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A new leak gives the first real glimpse of what to expect in a special Windows 8 interface for tablets, and shows how Microsoft could unite Windows and Windows Phone through a shared catalog of apps — attempting to rival the iPad and Google Android devices while standing by its flagship PC operating system.

After breaking the news about plans for a “ribbon” interface in Windows 8s, authors and bloggers Paul Thurrott and Rafael Rivera today followed up with screenshots of Internet Explorer in a special Windows 8 tablet interface known internally (and now externally) as “Immersive.” As they write in that post, there’s not a whole lot to see in this early build — but what they found under the hood is more interesting.

In a separate post, Rivera and Thurrott detail a new Microsoft PDF reader apparently planned for Windows 8, noting that it’s the first app they’ve examined that uses a new “AppX” application package type. What does that mean? From the post …

AppX is a new type of packaged application model in Windows 8, and it very closely resembles Windows Phone 7 application packages. For this reason, we surmise that the AppX application type could be common to both Windows 8 and Windows Phone 8 (codenamed “Apollo”), providing developers with a way to write applications that target and can transition between a variety of devices, including traditional PCs, tablets, and phones.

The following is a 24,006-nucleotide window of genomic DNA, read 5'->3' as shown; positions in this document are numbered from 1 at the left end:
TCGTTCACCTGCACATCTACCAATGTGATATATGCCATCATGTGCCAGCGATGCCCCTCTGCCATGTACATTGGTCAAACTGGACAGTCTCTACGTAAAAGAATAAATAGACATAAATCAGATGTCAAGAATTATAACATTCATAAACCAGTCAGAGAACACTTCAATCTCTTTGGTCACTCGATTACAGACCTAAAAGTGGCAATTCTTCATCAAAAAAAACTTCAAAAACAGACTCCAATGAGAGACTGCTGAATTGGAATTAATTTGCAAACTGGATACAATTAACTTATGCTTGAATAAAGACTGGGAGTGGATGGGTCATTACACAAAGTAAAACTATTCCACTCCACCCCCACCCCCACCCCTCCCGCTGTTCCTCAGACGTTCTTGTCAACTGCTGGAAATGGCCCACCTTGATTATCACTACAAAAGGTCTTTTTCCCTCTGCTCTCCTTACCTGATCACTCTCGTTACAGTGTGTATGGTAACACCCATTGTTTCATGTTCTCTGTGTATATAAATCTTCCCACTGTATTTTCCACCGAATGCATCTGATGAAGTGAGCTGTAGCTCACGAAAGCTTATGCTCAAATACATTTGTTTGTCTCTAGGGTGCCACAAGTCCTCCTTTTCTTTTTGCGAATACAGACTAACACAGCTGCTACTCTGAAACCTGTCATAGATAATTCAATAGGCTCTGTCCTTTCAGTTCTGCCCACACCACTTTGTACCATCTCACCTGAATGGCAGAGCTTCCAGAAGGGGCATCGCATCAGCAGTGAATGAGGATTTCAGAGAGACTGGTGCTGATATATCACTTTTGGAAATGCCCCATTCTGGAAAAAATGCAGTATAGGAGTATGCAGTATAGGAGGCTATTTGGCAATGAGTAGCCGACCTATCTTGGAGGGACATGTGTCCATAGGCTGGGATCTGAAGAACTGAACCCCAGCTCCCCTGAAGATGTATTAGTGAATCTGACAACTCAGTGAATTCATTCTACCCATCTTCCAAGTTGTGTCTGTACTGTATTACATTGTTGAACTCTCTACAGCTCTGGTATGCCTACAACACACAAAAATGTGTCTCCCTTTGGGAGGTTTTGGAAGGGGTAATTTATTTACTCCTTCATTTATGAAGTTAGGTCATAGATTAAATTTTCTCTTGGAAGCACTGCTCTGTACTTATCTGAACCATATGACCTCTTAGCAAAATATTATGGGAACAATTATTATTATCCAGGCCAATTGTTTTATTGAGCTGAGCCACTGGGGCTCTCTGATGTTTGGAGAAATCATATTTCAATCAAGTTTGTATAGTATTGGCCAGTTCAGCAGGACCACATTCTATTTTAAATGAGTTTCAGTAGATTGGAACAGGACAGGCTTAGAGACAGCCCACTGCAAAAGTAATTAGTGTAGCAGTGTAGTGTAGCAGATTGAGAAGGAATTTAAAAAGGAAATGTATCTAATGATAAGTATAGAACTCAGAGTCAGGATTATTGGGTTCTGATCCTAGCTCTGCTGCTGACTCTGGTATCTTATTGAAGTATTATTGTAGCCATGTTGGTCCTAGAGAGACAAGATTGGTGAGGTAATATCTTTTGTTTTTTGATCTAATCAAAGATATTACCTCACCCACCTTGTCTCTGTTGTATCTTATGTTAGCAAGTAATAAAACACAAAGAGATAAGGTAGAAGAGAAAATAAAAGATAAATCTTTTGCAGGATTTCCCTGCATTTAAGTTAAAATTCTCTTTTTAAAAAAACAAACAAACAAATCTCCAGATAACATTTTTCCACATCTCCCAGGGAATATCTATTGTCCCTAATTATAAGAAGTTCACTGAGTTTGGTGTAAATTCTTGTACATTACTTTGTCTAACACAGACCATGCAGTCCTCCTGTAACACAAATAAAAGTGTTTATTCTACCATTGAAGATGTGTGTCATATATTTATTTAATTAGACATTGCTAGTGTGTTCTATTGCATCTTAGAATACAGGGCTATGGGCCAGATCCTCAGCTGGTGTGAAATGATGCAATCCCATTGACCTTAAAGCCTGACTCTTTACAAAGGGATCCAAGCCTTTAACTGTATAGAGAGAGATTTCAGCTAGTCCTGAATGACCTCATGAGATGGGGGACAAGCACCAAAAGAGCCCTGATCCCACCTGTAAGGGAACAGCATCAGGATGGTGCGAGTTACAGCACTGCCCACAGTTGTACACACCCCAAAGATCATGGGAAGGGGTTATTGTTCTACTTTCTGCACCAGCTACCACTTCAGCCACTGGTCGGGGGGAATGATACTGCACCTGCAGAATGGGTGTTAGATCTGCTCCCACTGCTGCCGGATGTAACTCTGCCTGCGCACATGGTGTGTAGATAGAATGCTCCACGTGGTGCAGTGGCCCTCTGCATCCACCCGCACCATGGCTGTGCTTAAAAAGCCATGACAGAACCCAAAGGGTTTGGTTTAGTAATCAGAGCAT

Outside developers were key to the early success of Windows, as memorialized by CEO Steve Ballmer’s legendary “developers, developers, developers” chant. But Apple and Google have beaten Microsoft at its own game so far in the mobile industry, with large libraries of apps from third-party developers.

It’s going to take some sort of unified development strategy, like this, to help turn things around for Microsoft. With Windows 8 due expected sometime in 2012, the only question is whether it will be in time.

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